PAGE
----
Dr. Hopeman is board-certified in obstetrics and gynecology and board-eligible in reproductive endocrinology and infertility. She has contributed to several peer-reviewed publications and is a member of the American Society for Reproductive Medicine, The American College of Obstetricians and Gynecologists and the Gold Humanism Honor Society.

“Reproductive medicine is an emotionally charged field in which a lot of misinformation is spread through online resources and social media. At the Center for Reproductive Medicine, our goal is to help our patients take a step back, look at the big picture and truly focus on evidence-based medicine — the treatments and interventions that have been proven by science to be effective.”
— Joshua D. Kapfhamer, MD, MA

Joshua D. Kapfhamer, MD, MA

Joshua D. Kapfhamer, MD, MADr. Kapfhamer earned his medical degree and Master of Arts degree in bioethics at the Medical College of Wisconsin before entering the college’s obstetrics and gynecology residency program in 2009, during which time he received both the Dr. John J. and Joan M. Brennan Endowed Award in obstetrics and gynecology and the AAGL’s Recognition of Excellence in Minimally Invasive Gynecology

After completing his residency in 2013, Dr. Kapfhamer began his fellowship in reproductive endocrinology and infertility at the University of Iowa Hospitals & Clinics and continued as faculty after graduation. In August 2018, he joined the Center for Reproductive Medicine’s team as a reproductive endocrinologist/fertility specialist, taking over for Dr. Paul Kuneck.

“It is an enormous privilege and honor to follow in his footsteps,” Dr. Kapfhamer says. “He is the one who really instilled the goals and philosophy of this practice and helped create a welcoming environment for both staff and patients. I truly enjoy coming to work every day.”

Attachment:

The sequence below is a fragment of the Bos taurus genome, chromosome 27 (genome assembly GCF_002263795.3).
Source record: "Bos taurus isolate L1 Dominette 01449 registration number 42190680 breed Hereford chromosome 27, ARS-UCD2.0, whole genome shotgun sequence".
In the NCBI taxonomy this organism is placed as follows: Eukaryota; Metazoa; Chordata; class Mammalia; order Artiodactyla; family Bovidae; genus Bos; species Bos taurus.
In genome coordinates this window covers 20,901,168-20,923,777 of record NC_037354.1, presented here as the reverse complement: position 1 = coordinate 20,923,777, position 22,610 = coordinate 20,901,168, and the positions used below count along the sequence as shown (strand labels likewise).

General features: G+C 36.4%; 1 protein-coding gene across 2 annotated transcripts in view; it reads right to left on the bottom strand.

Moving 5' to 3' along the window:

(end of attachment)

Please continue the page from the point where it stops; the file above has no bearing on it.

Board-certified in obstetrics and gynecology and reproductive endocrinology and infertility, Dr. Kapfhamer is a fellow of The American College of Obstetricians and Gynecologists, a member of the American Society for Reproductive Medicine, and a member of the Society for Reproductive Endocrinology and Infertility. He has been published in numerous peer-reviewed journals and presented both locally and nationally on a number of reproductive medicine topics.

Embracing All Families

In addition to offering a number of advanced fertility care options, the specialists at the Center for Reproductive Medicine understand that no two families are alike. They strive to provide customized, compassionate care to all those looking to conceive, including single patients, patients of advanced maternal age and LGBTQ patients.

“We have elected to pursue additional training in LGBTQ-related medical issues,” Dr. Hopeman says. “Approximately one-fifth of my patients are LGBTQ, and it is important that we continue to offer the best quality care to all individuals and couples we see and work with on a daily basis.”

Dr. Kapfhamer agrees.

“Everyone has their own story and is on their own journey,” Dr. Kapfhamer says. “Individuals come in here at a different place in a different situation with different goals in mind. However, the common goal is the same. I will treat every person who walks through my door and do what I can to help them build a family.”

For more information about the Center for Reproductive Medicine, visit ivfminnesota.com or call 612-863-5390.

MD NewsMay/June 2019, Minnesota Edition